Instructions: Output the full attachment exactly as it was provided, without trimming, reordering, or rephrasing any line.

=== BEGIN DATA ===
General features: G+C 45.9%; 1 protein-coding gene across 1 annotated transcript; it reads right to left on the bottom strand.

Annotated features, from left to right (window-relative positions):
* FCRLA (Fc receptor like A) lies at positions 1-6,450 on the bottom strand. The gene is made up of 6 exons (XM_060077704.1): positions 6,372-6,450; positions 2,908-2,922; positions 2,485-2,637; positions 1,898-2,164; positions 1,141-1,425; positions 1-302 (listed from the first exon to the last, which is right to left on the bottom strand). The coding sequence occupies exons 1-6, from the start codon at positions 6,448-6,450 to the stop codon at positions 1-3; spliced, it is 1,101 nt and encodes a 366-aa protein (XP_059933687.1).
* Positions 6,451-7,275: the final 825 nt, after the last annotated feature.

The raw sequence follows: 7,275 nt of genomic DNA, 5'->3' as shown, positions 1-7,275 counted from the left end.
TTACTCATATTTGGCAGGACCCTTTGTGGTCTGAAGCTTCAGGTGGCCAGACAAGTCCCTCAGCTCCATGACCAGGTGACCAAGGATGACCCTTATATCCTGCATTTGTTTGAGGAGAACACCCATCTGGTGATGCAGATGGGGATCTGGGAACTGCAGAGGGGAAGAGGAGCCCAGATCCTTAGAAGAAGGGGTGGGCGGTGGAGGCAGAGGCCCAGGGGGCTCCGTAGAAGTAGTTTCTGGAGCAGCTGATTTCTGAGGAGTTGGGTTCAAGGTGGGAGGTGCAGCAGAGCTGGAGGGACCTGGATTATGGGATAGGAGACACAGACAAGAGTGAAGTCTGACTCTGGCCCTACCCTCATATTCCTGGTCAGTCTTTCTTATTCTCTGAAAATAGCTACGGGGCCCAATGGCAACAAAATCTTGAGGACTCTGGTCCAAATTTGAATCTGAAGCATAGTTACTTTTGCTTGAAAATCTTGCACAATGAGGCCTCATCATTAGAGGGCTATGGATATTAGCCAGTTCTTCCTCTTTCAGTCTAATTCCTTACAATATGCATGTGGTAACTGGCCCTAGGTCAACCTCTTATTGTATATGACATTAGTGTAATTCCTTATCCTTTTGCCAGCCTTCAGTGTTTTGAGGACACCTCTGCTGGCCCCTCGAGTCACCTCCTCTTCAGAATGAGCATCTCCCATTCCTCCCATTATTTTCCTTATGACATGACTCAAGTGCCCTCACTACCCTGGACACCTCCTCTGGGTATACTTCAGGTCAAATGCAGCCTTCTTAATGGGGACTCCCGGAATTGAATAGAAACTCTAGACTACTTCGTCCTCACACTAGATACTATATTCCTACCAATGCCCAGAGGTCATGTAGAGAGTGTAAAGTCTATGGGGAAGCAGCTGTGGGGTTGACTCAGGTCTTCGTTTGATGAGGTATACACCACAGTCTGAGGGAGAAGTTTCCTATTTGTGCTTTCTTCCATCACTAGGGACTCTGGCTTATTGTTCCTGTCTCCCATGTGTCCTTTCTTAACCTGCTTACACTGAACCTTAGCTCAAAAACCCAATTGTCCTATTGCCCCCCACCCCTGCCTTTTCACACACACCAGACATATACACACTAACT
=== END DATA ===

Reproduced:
General features: G+C 45.9%; 1 protein-coding gene across 1 annotated transcript; it reads right to left on the bottom strand.

Annotated features, from left to right (window-relative positions):
* FCRLA (Fc receptor like A) lies at positions 1-6,450 on the bottom strand. The gene is made up of 6 exons (XM_060077704.1): positions 6,372-6,450; positions 2,908-2,922; positions 2,485-2,637; positions 1,898-2,164; positions 1,141-1,425; positions 1-302 (listed from the first exon to the last, which is right to left on the bottom strand). The coding sequence occupies exons 1-6, from the start codon at positions 6,448-6,450 to the stop codon at positions 1-3; spliced, it is 1,101 nt and encodes a 366-aa protein (XP_059933687.1).
* Positions 6,451-7,275: the final 825 nt, after the last annotated feature.

The raw sequence follows: 7,275 nt of genomic DNA, 5'->3' as shown, positions 1-7,275 counted from the left end.
TTACTCATATTTGGCAGGACCCTTTGTGGTCTGAAGCTTCAGGTGGCCAGACAAGTCCCTCAGCTCCATGACCAGGTGACCAAGGATGACCCTTATATCCTGCATTTGTTTGAGGAGAACACCCATCTGGTGATGCAGATGGGGATCTGGGAACTGCAGAGGGGAAGAGGAGCCCAGATCCTTAGAAGAAGGGGTGGGCGGTGGAGGCAGAGGCCCAGGGGGCTCCGTAGAAGTAGTTTCTGGAGCAGCTGATTTCTGAGGAGTTGGGTTCAAGGTGGGAGGTGCAGCAGAGCTGGAGGGACCTGGATTATGGGATAGGAGACACAGACAAGAGTGAAGTCTGACTCTGGCCCTACCCTCATATTCCTGGTCAGTCTTTCTTATTCTCTGAAAATAGCTACGGGGCCCAATGGCAACAAAATCTTGAGGACTCTGGTCCAAATTTGAATCTGAAGCATAGTTACTTTTGCTTGAAAATCTTGCACAATGAGGCCTCATCATTAGAGGGCTATGGATATTAGCCAGTTCTTCCTCTTTCAGTCTAATTCCTTACAATATGCATGTGGTAACTGGCCCTAGGTCAACCTCTTATTGTATATGACATTAGTGTAATTCCTTATCCTTTTGCCAGCCTTCAGTGTTTTGAGGACACCTCTGCTGGCCCCTCGAGTCACCTCCTCTTCAGAATGAGCATCTCCCATTCCTCCCATTATTTTCCTTATGACATGACTCAAGTGCCCTCACTACCCTGGACACCTCCTCTGGGTATACTTCAGGTCAAATGCAGCCTTCTTAATGGGGACTCCCGGAATTGAATAGAAACTCTAGACTACTTCGTCCTCACACTAGATACTATATTCCTACCAATGCCCAGAGGTCATGTAGAGAGTGTAAAGTCTATGGGGAAGCAGCTGTGGGGTTGACTCAGGTCTTCGTTTGATGAGGTATACACCACAGTCTGAGGGAGAAGTTTCCTATTTGTGCTTTCTTCCATCACTAGGGACTCTGGCTTATTGTTCCTGTCTCCCATGTGTCCTTTCTTAACCTGCTTACACTGAACCTTAGCTCAAAAACCCAATTGTCCTATTGCCCCCCACCCCTGCCTTTTCACACACACCAGACATATACACACTAACT